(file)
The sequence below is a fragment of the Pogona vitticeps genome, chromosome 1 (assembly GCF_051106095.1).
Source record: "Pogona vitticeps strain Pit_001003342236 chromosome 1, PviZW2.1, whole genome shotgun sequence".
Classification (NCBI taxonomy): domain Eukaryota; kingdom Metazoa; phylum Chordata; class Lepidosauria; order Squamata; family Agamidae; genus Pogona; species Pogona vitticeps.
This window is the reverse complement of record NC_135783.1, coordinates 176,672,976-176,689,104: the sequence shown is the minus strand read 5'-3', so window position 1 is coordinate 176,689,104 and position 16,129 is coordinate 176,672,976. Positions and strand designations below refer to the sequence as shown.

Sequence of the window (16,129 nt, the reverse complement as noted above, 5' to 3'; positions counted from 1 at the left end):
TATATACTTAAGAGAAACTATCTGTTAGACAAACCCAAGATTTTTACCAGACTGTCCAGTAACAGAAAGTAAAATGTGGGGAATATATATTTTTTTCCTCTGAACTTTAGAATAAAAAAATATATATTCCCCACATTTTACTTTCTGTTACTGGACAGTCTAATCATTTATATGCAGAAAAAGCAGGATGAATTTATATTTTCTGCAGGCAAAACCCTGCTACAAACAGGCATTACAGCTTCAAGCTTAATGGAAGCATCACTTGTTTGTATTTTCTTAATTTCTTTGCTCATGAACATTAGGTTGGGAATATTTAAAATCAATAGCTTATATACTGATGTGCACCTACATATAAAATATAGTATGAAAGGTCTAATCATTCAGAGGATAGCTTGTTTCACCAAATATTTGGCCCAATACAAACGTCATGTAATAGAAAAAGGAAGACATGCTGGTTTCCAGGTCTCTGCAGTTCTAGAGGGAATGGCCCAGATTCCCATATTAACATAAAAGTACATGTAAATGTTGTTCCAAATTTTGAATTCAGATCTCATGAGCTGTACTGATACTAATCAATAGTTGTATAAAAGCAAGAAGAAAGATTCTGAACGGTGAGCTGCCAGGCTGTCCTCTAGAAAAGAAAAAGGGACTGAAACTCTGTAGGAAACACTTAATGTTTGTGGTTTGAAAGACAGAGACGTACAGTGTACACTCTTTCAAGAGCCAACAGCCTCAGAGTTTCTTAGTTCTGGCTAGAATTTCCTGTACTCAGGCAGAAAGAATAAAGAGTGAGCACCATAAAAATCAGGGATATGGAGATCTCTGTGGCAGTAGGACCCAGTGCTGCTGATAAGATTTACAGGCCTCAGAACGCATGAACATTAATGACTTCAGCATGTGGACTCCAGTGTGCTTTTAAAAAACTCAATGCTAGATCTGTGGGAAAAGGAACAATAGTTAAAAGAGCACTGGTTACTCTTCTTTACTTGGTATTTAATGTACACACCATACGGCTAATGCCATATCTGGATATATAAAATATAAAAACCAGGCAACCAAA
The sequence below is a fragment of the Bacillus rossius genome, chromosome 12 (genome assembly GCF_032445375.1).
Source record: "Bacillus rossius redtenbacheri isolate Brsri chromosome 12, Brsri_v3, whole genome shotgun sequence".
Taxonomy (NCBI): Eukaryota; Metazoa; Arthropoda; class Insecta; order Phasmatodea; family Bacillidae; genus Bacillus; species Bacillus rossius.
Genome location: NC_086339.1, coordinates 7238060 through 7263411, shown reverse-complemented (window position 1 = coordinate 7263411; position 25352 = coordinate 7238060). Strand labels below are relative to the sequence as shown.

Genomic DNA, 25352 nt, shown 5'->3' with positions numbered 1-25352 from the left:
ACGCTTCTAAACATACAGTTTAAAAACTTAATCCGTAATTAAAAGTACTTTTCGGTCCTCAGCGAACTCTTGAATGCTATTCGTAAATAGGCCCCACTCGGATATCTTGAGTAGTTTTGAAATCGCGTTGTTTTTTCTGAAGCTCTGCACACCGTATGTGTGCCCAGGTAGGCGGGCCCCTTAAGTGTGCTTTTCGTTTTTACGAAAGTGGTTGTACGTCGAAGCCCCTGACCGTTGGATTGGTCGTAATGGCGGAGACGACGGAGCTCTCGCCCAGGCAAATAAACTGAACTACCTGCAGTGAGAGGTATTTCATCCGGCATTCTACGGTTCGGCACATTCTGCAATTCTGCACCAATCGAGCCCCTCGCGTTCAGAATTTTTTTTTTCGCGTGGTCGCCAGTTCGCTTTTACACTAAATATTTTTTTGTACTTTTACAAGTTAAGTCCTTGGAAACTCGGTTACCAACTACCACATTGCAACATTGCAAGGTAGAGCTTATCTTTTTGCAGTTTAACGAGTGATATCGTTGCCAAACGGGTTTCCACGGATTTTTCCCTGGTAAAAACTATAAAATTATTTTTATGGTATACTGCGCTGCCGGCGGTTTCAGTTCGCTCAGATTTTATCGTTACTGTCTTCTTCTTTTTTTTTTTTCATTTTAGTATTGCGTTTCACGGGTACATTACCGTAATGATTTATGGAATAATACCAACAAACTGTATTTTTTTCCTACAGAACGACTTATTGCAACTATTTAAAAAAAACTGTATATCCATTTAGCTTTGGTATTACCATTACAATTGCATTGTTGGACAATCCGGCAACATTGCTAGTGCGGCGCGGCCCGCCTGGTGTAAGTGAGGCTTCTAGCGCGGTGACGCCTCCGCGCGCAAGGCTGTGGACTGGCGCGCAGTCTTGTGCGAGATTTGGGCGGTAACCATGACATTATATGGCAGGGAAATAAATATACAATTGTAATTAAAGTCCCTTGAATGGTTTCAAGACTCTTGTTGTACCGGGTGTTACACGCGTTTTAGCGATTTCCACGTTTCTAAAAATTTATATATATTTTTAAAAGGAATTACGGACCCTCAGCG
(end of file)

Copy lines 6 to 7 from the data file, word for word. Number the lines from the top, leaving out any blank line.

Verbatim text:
TATATACTTAAGAGAAACTATCTGTTAGACAAACCCAAGATTTTTACCAGACTGTCCAGTAACAGAAAGTAAAATGTGGGGAATATATATTTTTTTCCTCTGAACTTTAGAATAAAAAAATATATATTCCCCACATTTTACTTTCTGTTACTGGACAGTCTAATCATTTATATGCAGAAAAAGCAGGATGAATTTATATTTTCTGCAGGCAAAACCCTGCTACAAACAGGCATTACAGCTTCAAGCTTAATGGAAGCATCACTTGTTTGTATTTTCTTAATTTCTTTGCTCATGAACATTAGGTTGGGAATATTTAAAATCAATAGCTTATATACTGATGTGCACCTACATATAAAATATAGTATGAAAGGTCTAATCATTCAGAGGATAGCTTGTTTCACCAAATATTTGGCCCAATACAAACGTCATGTAATAGAAAAAGGAAGACATGCTGGTTTCCAGGTCTCTGCAGTTCTAGAGGGAATGGCCCAGATTCCCATATTAACATAAAAGTACATGTAAATGTTGTTCCAAATTTTGAATTCAGATCTCATGAGCTGTACTGATACTAATCAATAGTTGTATAAAAGCAAGAAGAAAGATTCTGAACGGTGAGCTGCCAGGCTGTCCTCTAGAAAAGAAAAAGGGACTGAAACTCTGTAGGAAACACTTAATGTTTGTGGTTTGAAAGACAGAGACGTACAGTGTACACTCTTTCAAGAGCCAACAGCCTCAGAGTTTCTTAGTTCTGGCTAGAATTTCCTGTACTCAGGCAGAAAGAATAAAGAGTGAGCACCATAAAAATCAGGGATATGGAGATCTCTGTGGCAGTAGGACCCAGTGCTGCTGATAAGATTTACAGGCCTCAGAACGCATGAACATTAATGACTTCAGCATGTGGACTCCAGTGTGCTTTTAAAAAACTCAATGCTAGATCTGTGGGAAAAGGAACAATAGTTAAAAGAGCACTGGTTACTCTTCTTTACTTGGTATTTAATGTACACACCATACGGCTAATGCCATATCTGGATATATAAAATATAAAAACCAGGCAACCAAA
The sequence below is a fragment of the Bacillus rossius genome, chromosome 12 (genome assembly GCF_032445375.1).